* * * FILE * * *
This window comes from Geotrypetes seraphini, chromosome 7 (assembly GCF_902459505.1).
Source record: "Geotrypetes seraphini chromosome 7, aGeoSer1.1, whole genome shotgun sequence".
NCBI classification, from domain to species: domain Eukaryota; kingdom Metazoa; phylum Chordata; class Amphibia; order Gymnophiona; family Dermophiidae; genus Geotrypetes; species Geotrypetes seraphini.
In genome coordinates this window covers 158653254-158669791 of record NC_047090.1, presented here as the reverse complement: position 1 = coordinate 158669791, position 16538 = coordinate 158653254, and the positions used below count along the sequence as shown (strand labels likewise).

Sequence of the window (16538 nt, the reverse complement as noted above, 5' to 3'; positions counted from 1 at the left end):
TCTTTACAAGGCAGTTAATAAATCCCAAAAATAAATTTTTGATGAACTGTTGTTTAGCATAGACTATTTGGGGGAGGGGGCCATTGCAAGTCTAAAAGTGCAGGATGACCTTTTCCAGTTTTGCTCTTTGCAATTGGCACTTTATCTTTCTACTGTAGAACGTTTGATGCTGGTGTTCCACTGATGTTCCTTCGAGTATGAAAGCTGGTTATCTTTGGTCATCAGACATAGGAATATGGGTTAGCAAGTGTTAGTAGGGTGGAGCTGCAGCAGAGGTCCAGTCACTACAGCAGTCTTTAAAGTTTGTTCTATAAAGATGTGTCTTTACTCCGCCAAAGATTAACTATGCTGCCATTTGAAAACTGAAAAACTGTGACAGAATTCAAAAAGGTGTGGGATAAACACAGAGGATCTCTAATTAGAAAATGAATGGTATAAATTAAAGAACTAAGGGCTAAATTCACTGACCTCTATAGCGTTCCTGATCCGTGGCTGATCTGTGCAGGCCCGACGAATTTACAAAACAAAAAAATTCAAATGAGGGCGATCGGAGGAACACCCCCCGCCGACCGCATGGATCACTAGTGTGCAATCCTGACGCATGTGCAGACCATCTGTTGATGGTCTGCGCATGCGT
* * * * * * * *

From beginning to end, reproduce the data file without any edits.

This window comes from Geotrypetes seraphini, chromosome 7 (assembly GCF_902459505.1).
Source record: "Geotrypetes seraphini chromosome 7, aGeoSer1.1, whole genome shotgun sequence".
NCBI classification, from domain to species: domain Eukaryota; kingdom Metazoa; phylum Chordata; class Amphibia; order Gymnophiona; family Dermophiidae; genus Geotrypetes; species Geotrypetes seraphini.
In genome coordinates this window covers 158653254-158669791 of record NC_047090.1, presented here as the reverse complement: position 1 = coordinate 158669791, position 16538 = coordinate 158653254, and the positions used below count along the sequence as shown (strand labels likewise).

Sequence of the window (16538 nt, the reverse complement as noted above, 5' to 3'; positions counted from 1 at the left end):
TCTTTACAAGGCAGTTAATAAATCCCAAAAATAAATTTTTGATGAACTGTTGTTTAGCATAGACTATTTGGGGGAGGGGGCCATTGCAAGTCTAAAAGTGCAGGATGACCTTTTCCAGTTTTGCTCTTTGCAATTGGCACTTTATCTTTCTACTGTAGAACGTTTGATGCTGGTGTTCCACTGATGTTCCTTCGAGTATGAAAGCTGGTTATCTTTGGTCATCAGACATAGGAATATGGGTTAGCAAGTGTTAGTAGGGTGGAGCTGCAGCAGAGGTCCAGTCACTACAGCAGTCTTTAAAGTTTGTTCTATAAAGATGTGTCTTTACTCCGCCAAAGATTAACTATGCTGCCATTTGAAAACTGAAAAACTGTGACAGAATTCAAAAAGGTGTGGGATAAACACAGAGGATCTCTAATTAGAAAATGAATGGTATAAATTAAAGAACTAAGGGCTAAATTCACTGACCTCTATAGCGTTCCTGATCCGTGGCTGATCTGTGCAGGCCCGACGAATTTACAAAACAAAAAAATTCAAATGAGGGCGATCGGAGGAACACCCCCCGCCGACCGCATGGATCACTAGTGTGCAATCCTGACGCATGTGCAGACCATCTGTTGATGGTCTGCGCATGCGT